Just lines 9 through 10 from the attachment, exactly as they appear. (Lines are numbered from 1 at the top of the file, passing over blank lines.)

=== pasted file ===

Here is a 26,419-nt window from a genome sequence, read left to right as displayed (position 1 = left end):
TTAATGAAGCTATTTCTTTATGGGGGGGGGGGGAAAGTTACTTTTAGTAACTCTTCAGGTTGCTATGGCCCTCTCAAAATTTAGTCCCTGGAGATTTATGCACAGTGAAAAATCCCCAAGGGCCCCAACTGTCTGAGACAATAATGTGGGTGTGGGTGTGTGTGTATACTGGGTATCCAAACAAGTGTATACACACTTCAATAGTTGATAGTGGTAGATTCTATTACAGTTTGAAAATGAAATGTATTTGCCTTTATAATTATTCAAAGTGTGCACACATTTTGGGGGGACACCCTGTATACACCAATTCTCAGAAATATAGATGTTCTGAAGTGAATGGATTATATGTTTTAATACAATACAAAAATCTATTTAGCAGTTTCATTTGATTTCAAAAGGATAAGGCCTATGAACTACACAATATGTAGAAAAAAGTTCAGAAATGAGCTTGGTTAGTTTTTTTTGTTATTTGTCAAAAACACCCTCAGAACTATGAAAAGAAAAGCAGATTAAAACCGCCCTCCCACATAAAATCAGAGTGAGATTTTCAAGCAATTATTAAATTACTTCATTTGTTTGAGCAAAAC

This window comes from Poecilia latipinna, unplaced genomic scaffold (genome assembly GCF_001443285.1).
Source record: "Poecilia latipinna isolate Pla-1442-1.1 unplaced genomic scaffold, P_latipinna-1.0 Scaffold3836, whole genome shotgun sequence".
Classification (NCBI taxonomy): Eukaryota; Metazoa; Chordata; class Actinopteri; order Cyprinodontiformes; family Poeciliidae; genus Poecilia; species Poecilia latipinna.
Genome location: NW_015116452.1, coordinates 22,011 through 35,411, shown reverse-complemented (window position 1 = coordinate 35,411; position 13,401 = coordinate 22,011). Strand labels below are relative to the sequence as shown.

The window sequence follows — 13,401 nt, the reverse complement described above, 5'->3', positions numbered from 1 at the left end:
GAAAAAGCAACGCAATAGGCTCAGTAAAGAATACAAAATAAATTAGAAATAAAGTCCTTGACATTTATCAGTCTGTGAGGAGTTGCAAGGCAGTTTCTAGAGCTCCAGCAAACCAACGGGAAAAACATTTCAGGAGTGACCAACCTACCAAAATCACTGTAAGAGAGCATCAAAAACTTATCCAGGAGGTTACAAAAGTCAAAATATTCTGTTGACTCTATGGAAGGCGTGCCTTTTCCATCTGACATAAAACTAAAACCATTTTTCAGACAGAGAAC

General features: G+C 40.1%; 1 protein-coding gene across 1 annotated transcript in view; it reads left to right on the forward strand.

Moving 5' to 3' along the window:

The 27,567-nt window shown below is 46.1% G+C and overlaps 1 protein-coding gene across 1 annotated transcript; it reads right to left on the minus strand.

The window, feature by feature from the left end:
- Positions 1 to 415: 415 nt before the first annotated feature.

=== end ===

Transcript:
General features: G+C 40.1%; 1 protein-coding gene across 1 annotated transcript in view; it reads left to right on the forward strand.

Moving 5' to 3' along the window: